April 26, 2007

But for now we are young
Let us lay in the sun
And count every beautiful thing we can see



E. McKnight Kauffer, Woods, 1938

* George McGovern on Cheney etc. Make sure to read the whole thing. excerpt:

"Cheney charged that today's Democrats don't appreciate the terrorist danger when they move to end U.S. involvement in the Iraq war. The fact is that Bush and Cheney misled the public when they implied that Iraq was involved in the terrorist attacks of 9/11. Iraq had nothing to do with the attacks. That was the work of Osama bin Laden and his Al Qaeda team. Cheney and Bush blew the effort to trap Bin Laden in Afghanistan by their sluggish and inept response after the 9/11 attacks.

"They then foolishly sent U.S. forces into Iraq against the advice and experience of such knowledgeable men as former President George H.W. Bush, his secretary of State, James A. Baker III, and his national security advisor, Brent Scowcroft.

"Just as the Bush administration mistakenly asserted Iraq's involvement in the 9/11 attacks, it also falsely contended that Iraq had weapons of mass destruction. When former Ambassador Joseph Wilson exploded the myth that Iraq attempted to obtain nuclear materials from Niger, Cheney's top aide and other Bush officials leaked to the media that Wilson's wife was a CIA agent (knowingly revealing the identity of a covert agent is illegal).

"In attacking my positions in 1972 as representative of 'that old party of the early 1970s,' Cheney seems oblivious to the realities of that time. Does he remember that the Democratic Party, with me in the lead, reformed the presidential nomination process to ensure that women, young people and minorities would be represented fairly? The so-called McGovern reform rules are still in effect and, indeed, have been largely copied by the Republicans.

"The Democrats' 1972 platform was also in the forefront in pushing for affordable healthcare, full employment with better wages, a stronger environmental and energy effort, support for education at every level and a foreign policy with less confrontation and belligerence and more cooperation and conciliation."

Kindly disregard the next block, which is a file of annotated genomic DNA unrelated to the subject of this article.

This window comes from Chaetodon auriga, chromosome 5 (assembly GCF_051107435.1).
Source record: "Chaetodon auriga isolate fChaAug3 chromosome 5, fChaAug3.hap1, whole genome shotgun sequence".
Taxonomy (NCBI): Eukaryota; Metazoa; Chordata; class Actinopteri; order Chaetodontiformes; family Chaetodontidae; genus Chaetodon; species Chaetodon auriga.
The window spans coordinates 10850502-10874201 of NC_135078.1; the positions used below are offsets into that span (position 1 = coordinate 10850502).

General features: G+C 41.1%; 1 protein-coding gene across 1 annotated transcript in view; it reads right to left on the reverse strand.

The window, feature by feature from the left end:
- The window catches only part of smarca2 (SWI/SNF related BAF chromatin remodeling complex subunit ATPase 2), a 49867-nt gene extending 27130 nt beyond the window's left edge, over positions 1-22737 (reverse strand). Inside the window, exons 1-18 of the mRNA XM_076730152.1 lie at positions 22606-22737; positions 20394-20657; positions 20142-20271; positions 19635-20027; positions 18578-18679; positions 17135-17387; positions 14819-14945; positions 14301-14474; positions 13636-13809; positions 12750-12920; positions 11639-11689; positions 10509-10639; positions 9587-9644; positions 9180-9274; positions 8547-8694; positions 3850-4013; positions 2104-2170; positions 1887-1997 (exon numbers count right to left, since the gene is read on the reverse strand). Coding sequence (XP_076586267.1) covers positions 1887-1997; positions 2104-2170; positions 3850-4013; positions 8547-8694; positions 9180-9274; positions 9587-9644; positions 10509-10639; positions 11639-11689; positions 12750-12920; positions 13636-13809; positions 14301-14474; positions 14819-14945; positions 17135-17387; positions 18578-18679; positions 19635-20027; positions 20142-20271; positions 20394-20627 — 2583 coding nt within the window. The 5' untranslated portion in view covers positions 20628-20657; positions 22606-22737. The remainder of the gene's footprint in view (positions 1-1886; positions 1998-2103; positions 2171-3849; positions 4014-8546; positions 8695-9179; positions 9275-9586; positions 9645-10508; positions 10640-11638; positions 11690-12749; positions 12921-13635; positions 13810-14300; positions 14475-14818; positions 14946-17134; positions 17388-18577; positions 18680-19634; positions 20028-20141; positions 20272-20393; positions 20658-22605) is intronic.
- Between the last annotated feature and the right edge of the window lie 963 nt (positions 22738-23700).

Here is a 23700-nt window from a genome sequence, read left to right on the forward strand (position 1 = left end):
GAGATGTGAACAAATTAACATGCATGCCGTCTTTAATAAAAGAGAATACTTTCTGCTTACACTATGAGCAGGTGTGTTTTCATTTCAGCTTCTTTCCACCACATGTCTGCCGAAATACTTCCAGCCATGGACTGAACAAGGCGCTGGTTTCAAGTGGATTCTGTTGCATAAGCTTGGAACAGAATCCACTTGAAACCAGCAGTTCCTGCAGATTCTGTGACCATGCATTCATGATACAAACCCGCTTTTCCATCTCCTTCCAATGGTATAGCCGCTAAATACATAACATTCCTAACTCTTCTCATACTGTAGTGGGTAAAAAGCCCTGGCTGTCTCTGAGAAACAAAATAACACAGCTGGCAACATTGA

...
"It is my firm belief that the Cheney-Bush team has committed offenses that are worse than those that drove Nixon, Vice President Spiro Agnew and Atty. Gen. John Mitchell from office after 1972. Indeed, as their repeated violations of the Constitution and federal statutes, as well as their repudiation of international law, come under increased consideration, I expect to see Cheney and Bush forced to resign their offices before 2008 is over.

"Aside from a growing list of impeachable offenses, the vice president has demonstrated his ignorance of foreign policy by attacking House Speaker Nancy Pelosi for visiting Syria. Apparently he thinks it is wrong to visit important Middle East states that sometimes disagree with us. Isn't it generally agreed that Nixon's greatest achievement was talking to the Chinese Communist leaders, which opened the door to that nation? And wasn't President Reagan's greatest achievement talking with Soviet leader Mikhail Gorbachev until the two men worked out an end to the Cold War? Does Cheney believe that it's better to go to war rather than talk with countries with which we have differences?

"We, of course, already know that when Cheney endorses a war, he exempts himself from participation. On second thought, maybe it's wise to keep Cheney off the battlefield — he might end up shooting his comrades rather than the enemy.

"On a more serious note, instead of listening to the foolishness of the neoconservative ideologues, the Cheney-Bush team might better heed the words of a real conservative, Edmund Burke: 'A conscientious man would be cautious how he dealt in blood.'"

* Two songs by the VU-inspired Cleveland band Mirrors, precursor to Rockets From the Tomb and Pere Ubu:

-- She Smiled Wild

-- Frustration

* Things found in Used Books:

In a copy of Pushkin's Eugene Onegin I purchased at the wonderful though now-defunct Vassar Book Sale, was the following correspondence between Bob Bernard and Mary Knell.

The note from Bob to Mary, written in pencil on the inner flap of the book, and dated July 12, 1971 reads:

"To Mary,

Our relationship began and ended with Pushkin. May his thought provide the foundation for a different and higher level of rebirth.

Bob ("The Babbling Idiot" or as Russell calls me "The Last Remaining Chaucerian Character") Bernard."

In an undated note, written in pen on 5x7 watermarked paper, Mary replied:

"Bob:

Here are the things you sent -- I fail to understand why you sent them -- as far as I'm concerned I can see no future in any kind of a relationship between us -- I have no desire whatsoever to see, talk, or receive any materials through the mail from you. Although I appreciate the trouble you went to in regards to the thorazine, I never wanted any drugs from you in the first place.

We're two different kinds of people Bob -- so rather than launch into a tirade (which would be painful for both) concerning your self-importance, etc. I would rather leave things as they are.

I want nothing from you and I can't imagine what you could possibly want from me.

Mary Knell"

What have you found in used books?
[repost from 2003]

2 Comments:

Blogger Leafy Green said...

thorazine?? Bob, what were you thinking?

11:19 AM  
Anonymous karl said...

hey, you got your archives back! woot

11:35 PM  

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